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January 22, 2019
Project: Vancouver Waterfront Park
Client: City of Vancouver
The new $24 million Vancouver Waterfront Park offers not only public plazas, viewpoints, a water feature, a playground and an urban beach, but it also creates public access to the river for the first time in almost a century.
Since 2012, BergerABAM has led a multidisciplinary team that has helped the city of Vancouver plan, design and construct the 7-acre destination on a former paper mill site.
The project’s focal point is the Grant Street Pier, a concrete, cable-stayed structure conceived by public artist Larry Kirkland that projects almost 100 feet over the Columbia River with no in-water elements. As part of the city of Vancouver’s $1 billion waterfront revitalization program, the park anchors the plan for multifamily and commercial growth in the downtown Vancouver area.
By avoiding any in-water structural support, the pier maintains unhindered aquatic species migration. The pier also uses white colored concrete instead of painted steel or painted concrete. This design decision provides economic and environmental sustainability benefits, as it reduces maintenance requirements and eliminates the need for future over-water painting. Further, stormwater runoff from the wood surfaces of the pier is collected and treated in low-impact-development bioretention treatment cells.
The design of the Grant Street Pier’s foundation faced a number of challenges, including unstable soils and a constrained site. BergerABAM and GRI collaborated to design a system that includes drilled shafts, sheet piles, micropiles and ground anchors.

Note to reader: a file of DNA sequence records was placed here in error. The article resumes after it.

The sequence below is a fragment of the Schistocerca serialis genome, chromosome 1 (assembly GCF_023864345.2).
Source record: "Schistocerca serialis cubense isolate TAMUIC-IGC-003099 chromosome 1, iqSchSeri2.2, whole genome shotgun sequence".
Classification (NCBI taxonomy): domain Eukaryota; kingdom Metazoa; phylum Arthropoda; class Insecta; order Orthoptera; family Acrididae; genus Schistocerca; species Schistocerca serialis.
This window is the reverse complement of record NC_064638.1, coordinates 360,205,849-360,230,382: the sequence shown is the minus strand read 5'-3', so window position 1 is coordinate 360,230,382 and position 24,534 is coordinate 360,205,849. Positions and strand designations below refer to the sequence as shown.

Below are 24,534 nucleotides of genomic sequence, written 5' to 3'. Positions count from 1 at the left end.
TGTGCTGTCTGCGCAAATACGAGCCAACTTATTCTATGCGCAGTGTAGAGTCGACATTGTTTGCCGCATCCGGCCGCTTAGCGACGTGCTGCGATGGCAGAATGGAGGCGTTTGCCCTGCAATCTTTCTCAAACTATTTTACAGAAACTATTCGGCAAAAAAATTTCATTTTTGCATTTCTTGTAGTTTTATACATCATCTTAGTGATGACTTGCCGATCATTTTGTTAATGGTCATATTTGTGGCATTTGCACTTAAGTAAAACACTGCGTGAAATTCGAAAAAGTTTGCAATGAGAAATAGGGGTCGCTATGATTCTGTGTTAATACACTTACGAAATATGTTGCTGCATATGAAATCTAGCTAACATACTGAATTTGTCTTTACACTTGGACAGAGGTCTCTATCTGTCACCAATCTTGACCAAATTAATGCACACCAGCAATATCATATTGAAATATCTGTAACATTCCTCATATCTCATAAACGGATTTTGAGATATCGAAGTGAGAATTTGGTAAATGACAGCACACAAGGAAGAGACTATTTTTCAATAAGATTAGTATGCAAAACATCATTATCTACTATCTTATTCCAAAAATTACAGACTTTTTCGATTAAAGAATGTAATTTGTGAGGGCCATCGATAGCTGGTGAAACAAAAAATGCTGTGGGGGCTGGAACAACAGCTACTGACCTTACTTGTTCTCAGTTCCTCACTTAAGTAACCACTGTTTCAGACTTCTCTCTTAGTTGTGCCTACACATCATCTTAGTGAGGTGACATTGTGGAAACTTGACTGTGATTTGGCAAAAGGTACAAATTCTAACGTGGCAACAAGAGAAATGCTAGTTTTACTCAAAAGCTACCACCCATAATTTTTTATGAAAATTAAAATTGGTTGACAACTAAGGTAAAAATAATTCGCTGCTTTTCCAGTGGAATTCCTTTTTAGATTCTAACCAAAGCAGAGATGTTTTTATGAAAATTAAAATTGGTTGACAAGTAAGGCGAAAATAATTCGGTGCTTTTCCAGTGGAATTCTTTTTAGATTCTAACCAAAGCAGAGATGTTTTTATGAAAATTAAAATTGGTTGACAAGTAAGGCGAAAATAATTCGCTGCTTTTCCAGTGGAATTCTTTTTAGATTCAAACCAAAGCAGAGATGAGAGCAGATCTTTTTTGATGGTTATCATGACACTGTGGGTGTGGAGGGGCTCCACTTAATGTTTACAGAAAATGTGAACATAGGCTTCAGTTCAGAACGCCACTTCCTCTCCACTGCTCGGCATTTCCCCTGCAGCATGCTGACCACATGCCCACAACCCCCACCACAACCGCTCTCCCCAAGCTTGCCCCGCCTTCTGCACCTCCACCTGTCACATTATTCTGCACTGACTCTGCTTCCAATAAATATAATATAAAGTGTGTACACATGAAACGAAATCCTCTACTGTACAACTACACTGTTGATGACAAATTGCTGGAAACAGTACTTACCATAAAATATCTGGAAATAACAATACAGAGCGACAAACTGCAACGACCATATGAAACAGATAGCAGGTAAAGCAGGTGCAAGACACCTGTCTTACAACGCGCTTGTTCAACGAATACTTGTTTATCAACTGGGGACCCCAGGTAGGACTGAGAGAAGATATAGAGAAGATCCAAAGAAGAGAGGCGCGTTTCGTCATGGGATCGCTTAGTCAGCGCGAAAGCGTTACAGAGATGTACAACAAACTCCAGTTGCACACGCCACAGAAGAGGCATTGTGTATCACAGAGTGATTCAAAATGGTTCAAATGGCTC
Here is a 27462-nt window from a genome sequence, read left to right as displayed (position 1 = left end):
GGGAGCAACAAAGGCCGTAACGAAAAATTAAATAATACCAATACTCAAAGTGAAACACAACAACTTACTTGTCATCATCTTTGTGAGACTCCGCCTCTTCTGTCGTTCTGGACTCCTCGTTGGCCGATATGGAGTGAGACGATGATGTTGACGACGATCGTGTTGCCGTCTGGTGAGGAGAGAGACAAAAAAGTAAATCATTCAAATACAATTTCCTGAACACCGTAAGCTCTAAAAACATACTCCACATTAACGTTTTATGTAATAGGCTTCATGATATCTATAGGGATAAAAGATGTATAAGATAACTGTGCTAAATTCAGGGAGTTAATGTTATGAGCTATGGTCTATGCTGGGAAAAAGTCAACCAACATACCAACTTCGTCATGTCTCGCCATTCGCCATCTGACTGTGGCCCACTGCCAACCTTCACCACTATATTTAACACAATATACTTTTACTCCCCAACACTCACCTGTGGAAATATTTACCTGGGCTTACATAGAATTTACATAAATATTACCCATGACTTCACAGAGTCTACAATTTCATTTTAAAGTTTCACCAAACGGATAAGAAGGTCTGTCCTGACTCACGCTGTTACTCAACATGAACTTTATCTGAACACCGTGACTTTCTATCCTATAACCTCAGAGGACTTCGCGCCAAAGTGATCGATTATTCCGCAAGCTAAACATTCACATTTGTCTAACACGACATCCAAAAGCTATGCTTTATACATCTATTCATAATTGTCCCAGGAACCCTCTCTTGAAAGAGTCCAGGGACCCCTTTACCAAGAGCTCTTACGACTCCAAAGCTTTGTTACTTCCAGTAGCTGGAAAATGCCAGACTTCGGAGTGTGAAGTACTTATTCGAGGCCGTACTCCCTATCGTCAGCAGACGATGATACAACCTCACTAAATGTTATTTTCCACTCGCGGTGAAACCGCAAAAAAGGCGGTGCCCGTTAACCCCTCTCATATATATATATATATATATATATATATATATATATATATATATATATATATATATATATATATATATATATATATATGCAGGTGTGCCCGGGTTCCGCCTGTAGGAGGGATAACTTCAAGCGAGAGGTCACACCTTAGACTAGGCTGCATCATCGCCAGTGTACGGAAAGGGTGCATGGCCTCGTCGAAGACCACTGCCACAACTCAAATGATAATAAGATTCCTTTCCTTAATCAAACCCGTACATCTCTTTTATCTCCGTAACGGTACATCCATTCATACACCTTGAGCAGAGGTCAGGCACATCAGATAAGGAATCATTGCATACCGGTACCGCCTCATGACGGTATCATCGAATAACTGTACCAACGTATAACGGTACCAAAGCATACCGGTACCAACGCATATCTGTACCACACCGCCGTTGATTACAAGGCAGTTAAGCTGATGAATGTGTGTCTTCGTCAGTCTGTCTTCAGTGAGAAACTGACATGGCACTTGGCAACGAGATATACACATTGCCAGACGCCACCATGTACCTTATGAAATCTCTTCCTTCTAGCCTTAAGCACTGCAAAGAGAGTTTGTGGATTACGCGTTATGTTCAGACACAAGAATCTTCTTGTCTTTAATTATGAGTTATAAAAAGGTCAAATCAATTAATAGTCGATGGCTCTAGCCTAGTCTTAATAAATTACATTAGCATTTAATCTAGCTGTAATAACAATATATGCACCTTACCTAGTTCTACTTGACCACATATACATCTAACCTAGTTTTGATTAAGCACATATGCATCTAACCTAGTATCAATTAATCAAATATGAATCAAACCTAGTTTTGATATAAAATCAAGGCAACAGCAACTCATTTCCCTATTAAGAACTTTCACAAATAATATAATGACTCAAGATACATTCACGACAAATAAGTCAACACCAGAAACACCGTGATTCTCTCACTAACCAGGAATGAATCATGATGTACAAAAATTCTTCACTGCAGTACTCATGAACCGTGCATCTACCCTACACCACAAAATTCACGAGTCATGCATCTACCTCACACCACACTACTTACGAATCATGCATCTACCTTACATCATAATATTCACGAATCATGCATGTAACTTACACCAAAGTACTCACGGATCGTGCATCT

Particularly innovative was the dual purposing of a portion of the work-isolation cofferdam. The site is underlain by liquefiable sand that can result in lateral spreading during an earthquake, causing the ground to move toward the river.
The most economical mitigation for lateral spreading is usually ground improvement, such as the installation of stone columns. However, the permanent foundation elements were located completely upland of the ordinary high-water mark in a very narrow right of way between the river and the private development.
As such, there was no room available to install ground improvements without significantly affecting the private development schedule. Therefore, lateral spreading had to be resisted by the brute force of the structure itself.
Because a sheet pile cofferdam was being used to isolate the foundation construction from the river, the engineers made use of what would otherwise have been a temporary back wall of the cofferdam and repurposed it as a permanent tied-back bulkhead to cut off the lateral spreading. This was a critical design decision that solved the geotechnical problem while allowing private upland construction to continue on an independent schedule.